He has always been a devoted parent; but this does not make sense. Many now believe that Chapo voluntarily turned himself in, that the commandos who went through the building at four in the morning, according to witnesses, were there simply to guarantee the operation’s safety while all the appropriate contracts and agreements were signed, that Emma Coronel was there to say good-bye.

This version does not attempt to explain why Guzmán would feel like ending his life at large, with the prospect of a lifetime of solitary confinement in a US prison before him, but there are many other views about how and why Guzmán was snared. He was turned in by his closest business associate, the trafficker Ismael Zambada, some argue, because Zambada was suspicious that the arrest of his own top people earlier this month was due to a betrayal by Guzmán. Or, he was at the cheap beachfront apartment with its dinky furniture because he had become overconfident, and was looking forward to watching this coming weekend’s carnival parade with his wife and daughters from the Miramar’s balcony. Or, he was arrested because “something bad” happened between Guzmán, president Enrique Peña Nieto, and the ruling party of Mexico, the Partido Revolucionario Institucional, or PRI.

This last speculation came from Phil Jordan, the DEA’s former intelligence chief in El Paso, Texas, who seems not to have realized that his phone conversation with an anchorman for Univision news was being broadcast live. “I never thought that [with the PRI in power] they were going to arrest him, because Chapo Guzman put a lot of money into Peña Nieto’s campaign,” Jordan said blithely. Others seem to feel that some of Zambada’s and Guzman’s underlings are making their own power play against the capos. What is undeniably true is that a major player in the great transnational business of clandestine drug trading is in government custody.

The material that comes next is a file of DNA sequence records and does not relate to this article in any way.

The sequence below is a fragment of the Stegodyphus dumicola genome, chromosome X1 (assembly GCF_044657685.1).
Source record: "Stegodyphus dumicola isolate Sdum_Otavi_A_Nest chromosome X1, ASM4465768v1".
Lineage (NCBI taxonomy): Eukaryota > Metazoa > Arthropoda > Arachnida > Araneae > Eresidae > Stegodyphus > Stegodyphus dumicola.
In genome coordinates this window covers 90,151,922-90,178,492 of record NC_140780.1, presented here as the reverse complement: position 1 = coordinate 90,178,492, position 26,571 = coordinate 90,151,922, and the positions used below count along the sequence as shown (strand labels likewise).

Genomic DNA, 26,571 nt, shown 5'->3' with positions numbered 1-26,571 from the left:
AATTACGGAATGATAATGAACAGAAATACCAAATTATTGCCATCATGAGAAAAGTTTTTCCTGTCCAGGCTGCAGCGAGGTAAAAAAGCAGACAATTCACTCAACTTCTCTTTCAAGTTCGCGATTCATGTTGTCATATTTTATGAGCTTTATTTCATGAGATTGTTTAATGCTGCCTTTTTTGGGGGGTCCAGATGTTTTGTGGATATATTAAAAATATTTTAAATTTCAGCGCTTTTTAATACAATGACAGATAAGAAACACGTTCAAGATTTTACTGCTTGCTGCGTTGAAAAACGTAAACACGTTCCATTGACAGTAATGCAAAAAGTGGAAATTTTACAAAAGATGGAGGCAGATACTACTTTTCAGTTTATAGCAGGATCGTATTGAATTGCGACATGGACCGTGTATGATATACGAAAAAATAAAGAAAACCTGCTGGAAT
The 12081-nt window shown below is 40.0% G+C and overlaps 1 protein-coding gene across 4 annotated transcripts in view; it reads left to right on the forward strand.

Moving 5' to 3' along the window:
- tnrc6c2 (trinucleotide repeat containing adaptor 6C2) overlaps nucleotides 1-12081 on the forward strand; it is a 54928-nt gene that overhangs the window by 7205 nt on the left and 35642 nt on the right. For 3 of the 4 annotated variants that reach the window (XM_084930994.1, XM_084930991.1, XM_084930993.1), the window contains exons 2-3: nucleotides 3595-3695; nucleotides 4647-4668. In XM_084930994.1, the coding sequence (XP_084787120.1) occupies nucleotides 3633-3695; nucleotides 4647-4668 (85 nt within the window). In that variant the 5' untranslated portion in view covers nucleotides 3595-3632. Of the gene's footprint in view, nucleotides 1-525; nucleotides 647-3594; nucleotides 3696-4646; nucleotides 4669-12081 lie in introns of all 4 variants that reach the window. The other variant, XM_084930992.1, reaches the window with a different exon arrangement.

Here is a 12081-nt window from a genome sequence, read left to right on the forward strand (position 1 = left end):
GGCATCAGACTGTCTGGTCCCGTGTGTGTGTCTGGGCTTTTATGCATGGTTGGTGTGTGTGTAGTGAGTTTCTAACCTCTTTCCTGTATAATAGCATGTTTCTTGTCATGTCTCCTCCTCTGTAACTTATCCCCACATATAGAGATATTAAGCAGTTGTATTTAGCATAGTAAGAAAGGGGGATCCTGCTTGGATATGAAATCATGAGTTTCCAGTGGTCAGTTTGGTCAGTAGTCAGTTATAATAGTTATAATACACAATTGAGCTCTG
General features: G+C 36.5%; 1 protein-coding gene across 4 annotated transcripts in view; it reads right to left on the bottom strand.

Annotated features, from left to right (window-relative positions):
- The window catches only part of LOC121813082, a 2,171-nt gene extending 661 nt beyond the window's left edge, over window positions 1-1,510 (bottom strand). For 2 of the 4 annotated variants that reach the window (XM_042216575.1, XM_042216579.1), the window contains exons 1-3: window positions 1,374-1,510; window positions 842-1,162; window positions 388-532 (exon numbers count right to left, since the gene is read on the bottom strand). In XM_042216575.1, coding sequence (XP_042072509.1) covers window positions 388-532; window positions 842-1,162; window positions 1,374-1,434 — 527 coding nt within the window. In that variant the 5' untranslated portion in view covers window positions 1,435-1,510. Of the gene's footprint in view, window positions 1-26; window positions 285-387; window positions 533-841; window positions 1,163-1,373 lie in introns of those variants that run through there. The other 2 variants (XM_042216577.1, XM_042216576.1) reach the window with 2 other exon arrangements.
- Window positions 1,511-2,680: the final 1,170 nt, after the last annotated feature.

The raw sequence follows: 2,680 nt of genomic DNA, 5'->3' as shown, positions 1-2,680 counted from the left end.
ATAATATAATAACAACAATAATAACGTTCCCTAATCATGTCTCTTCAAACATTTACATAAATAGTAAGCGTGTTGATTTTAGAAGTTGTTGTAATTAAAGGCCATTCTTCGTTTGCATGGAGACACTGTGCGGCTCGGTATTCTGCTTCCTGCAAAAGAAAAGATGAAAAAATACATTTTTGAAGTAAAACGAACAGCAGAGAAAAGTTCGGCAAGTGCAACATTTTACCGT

Careful estimates of the number of fatalities directly related to drug violence in the drug wars’ peak years, between 2006 and 2012, put the figure at approximately sixty thousand deaths, and as many as 25,000 “disappeared.” How many of those murders—the encobijados, or rolled-in-blanket-ones, the descabezados, or headless ones, the colgados, or lynched ones, the descuartizados, or quartered ones, the desollados, or flayed ones—were the direct result of Joaquín Guzmán’s wars against the various Tijuana, Juárez, Tamaulipas, and Michoacán drug-trafficking clans is hard to figure: twenty thousand? Thirty? A mere one thousand? According to Loret de Mola, Guzmán claimed in the Learjet, with sublime disregard for the legal intricacies awaiting him, that he had killed one or two thousand people. Joaquín Guzmán may or may not continue to rule his territory from jail—as he did in the 1990s. His business partners may or may not take to murdering each other again in a bid to take over his portion of the trade. But the structures, chains of command, and logistics of a trade in illicit products—now including pirate DVDs, human beings, weapons, and designer drugs—are firmly in place all over Mexico, in large part as a result of Guzmán’s imaginative efforts. No matter what happens, it is highly unlikely that the volume, violence, or profitability of the drug trade will diminish as a result of his capture.